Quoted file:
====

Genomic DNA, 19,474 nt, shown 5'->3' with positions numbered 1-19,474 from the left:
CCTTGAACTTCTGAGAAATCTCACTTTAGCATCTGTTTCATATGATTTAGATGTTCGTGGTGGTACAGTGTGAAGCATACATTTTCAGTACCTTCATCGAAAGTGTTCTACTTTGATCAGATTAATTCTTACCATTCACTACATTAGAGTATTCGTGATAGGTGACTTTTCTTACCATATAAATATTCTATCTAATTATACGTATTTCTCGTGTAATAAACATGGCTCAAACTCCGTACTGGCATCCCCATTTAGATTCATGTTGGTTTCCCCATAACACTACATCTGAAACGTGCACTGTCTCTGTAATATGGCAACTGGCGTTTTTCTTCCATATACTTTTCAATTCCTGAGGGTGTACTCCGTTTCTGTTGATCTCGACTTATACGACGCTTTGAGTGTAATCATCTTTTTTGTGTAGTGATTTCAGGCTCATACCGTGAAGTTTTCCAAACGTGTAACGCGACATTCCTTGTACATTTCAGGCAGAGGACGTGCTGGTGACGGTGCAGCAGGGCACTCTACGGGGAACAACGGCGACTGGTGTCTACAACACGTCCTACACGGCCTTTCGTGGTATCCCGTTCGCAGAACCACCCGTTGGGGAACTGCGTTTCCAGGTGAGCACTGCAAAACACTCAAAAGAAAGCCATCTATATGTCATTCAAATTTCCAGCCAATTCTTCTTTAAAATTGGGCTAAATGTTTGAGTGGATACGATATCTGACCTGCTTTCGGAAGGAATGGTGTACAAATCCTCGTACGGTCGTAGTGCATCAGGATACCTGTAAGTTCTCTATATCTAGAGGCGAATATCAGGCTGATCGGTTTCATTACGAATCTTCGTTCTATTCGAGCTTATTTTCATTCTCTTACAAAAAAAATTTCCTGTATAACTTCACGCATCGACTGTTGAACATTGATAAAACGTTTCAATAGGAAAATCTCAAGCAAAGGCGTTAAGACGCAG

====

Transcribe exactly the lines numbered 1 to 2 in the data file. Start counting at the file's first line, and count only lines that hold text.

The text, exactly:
Genomic DNA, 19,474 nt, shown 5'->3' with positions numbered 1-19,474 from the left:
CCTTGAACTTCTGAGAAATCTCACTTTAGCATCTGTTTCATATGATTTAGATGTTCGTGGTGGTACAGTGTGAAGCATACATTTTCAGTACCTTCATCGAAAGTGTTCTACTTTGATCAGATTAATTCTTACCATTCACTACATTAGAGTATTCGTGATAGGTGACTTTTCTTACCATATAAATATTCTATCTAATTATACGTATTTCTCGTGTAATAAACATGGCTCAAACTCCGTACTGGCATCCCCATTTAGATTCATGTTGGTTTCCCCATAACACTACATCTGAAACGTGCACTGTCTCTGTAATATGGCAACTGGCGTTTTTCTTCCATATACTTTTCAATTCCTGAGGGTGTACTCCGTTTCTGTTGATCTCGACTTATACGACGCTTTGAGTGTAATCATCTTTTTTGTGTAGTGATTTCAGGCTCATACCGTGAAGTTTTCCAAACGTGTAACGCGACATTCCTTGTACATTTCAGGCAGAGGACGTGCTGGTGACGGTGCAGCAGGGCACTCTACGGGGAACAACGGCGACTGGTGTCTACAACACGTCCTACACGGCCTTTCGTGGTATCCCGTTCGCAGAACCACCCGTTGGGGAACTGCGTTTCCAGGTGAGCACTGCAAAACACTCAAAAGAAAGCCATCTATATGTCATTCAAATTTCCAGCCAATTCTTCTTTAAAATTGGGCTAAATGTTTGAGTGGATACGATATCTGACCTGCTTTCGGAAGGAATGGTGTACAAATCCTCGTACGGTCGTAGTGCATCAGGATACCTGTAAGTTCTCTATATCTAGAGGCGAATATCAGGCTGATCGGTTTCATTACGAATCTTCGTTCTATTCGAGCTTATTTTCATTCTCTTACAAAAAAAATTTCCTGTATAACTTCACGCATCGACTGTTGAACATTGATAAAACGTTTCAATAGGAAAATCTCAAGCAAAGGCGTTAAGACGCAG